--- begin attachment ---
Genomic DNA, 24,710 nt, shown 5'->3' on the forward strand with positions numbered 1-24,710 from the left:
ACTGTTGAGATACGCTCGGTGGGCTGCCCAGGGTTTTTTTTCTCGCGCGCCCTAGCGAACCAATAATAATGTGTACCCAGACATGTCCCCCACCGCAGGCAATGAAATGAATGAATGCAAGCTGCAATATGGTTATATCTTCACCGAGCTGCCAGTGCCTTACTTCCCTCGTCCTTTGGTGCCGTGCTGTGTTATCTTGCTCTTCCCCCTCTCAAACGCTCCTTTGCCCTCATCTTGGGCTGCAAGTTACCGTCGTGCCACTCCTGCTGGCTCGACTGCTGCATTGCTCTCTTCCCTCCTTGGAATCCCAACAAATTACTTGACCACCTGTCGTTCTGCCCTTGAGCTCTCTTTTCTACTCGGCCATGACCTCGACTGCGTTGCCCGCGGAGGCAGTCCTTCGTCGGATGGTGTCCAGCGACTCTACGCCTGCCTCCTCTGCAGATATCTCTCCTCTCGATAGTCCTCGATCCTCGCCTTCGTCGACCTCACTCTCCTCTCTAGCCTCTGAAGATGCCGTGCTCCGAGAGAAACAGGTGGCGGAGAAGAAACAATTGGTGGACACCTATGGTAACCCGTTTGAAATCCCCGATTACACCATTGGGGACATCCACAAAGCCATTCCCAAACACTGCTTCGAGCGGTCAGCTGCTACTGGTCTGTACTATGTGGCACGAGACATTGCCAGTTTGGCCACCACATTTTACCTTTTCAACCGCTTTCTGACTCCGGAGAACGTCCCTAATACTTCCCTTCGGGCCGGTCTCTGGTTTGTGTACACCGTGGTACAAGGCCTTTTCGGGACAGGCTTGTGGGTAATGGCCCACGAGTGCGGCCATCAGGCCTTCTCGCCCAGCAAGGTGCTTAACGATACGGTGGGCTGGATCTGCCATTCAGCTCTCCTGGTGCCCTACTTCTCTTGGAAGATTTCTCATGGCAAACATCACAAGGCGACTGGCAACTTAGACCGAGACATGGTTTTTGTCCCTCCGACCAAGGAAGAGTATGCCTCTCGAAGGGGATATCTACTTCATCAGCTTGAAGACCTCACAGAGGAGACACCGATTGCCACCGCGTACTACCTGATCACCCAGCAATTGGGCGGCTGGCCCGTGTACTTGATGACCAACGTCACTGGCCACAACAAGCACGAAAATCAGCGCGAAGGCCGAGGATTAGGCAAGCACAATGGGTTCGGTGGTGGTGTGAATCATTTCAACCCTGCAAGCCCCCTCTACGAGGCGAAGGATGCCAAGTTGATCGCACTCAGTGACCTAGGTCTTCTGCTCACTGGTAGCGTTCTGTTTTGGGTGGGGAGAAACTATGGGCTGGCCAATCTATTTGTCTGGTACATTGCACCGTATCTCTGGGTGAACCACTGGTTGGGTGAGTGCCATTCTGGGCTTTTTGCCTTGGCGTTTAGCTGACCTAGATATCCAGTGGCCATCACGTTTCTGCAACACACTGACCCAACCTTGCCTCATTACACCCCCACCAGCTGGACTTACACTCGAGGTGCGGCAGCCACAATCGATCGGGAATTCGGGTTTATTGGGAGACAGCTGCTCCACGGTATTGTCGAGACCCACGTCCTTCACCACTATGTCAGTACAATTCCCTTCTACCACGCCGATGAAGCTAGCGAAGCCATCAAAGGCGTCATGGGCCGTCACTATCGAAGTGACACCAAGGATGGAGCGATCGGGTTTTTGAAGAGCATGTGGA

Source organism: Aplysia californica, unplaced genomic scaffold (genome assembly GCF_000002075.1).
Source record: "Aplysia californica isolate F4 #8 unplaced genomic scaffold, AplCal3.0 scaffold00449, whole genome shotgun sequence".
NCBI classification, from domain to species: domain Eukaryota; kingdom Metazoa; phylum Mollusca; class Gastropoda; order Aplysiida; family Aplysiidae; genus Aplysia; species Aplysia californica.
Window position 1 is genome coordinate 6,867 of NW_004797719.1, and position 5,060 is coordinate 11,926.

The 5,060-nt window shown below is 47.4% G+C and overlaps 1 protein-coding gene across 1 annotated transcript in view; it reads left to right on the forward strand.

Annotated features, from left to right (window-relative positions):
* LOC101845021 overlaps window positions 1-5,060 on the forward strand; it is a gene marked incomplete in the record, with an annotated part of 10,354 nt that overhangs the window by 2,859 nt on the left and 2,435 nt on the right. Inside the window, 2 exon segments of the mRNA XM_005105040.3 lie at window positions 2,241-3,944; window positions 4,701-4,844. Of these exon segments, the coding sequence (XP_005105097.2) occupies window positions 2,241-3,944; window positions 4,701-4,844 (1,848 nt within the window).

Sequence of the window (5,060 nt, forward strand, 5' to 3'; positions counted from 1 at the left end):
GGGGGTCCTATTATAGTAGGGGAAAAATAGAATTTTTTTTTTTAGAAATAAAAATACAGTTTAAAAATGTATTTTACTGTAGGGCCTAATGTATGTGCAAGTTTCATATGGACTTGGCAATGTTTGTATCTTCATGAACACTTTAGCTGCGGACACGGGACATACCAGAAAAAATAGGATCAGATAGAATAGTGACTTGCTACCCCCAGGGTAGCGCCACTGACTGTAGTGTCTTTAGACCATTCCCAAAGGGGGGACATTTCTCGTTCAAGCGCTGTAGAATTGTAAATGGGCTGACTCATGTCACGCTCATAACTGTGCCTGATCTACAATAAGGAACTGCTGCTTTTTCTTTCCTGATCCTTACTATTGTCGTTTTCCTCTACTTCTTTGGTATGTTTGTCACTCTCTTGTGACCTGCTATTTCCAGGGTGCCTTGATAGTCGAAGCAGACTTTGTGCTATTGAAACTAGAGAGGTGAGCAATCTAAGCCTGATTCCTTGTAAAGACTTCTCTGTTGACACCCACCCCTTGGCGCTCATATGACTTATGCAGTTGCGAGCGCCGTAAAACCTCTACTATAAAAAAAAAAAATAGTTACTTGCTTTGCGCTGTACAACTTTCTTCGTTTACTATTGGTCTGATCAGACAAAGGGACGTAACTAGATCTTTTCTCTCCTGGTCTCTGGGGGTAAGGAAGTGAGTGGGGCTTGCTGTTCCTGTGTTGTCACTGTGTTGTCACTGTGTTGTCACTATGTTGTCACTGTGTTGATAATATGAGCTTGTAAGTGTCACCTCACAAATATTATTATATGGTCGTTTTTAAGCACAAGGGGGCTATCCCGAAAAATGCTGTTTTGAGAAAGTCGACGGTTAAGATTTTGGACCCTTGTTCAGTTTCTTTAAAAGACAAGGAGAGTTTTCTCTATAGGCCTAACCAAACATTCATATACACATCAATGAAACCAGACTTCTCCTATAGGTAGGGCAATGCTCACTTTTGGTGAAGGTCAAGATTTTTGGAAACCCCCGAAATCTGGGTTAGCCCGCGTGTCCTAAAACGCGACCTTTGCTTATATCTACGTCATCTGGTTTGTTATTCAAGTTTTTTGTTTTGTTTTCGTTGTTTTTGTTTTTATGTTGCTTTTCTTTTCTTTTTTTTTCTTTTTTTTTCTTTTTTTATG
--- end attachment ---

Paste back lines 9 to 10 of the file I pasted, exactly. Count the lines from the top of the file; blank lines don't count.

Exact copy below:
* LOC101845021 overlaps window positions 1-5,060 on the forward strand; it is a gene marked incomplete in the record, with an annotated part of 10,354 nt that overhangs the window by 2,859 nt on the left and 2,435 nt on the right. Inside the window, 2 exon segments of the mRNA XM_005105040.3 lie at window positions 2,241-3,944; window positions 4,701-4,844. Of these exon segments, the coding sequence (XP_005105097.2) occupies window positions 2,241-3,944; window positions 4,701-4,844 (1,848 nt within the window).

Sequence of the window (5,060 nt, forward strand, 5' to 3'; positions counted from 1 at the left end):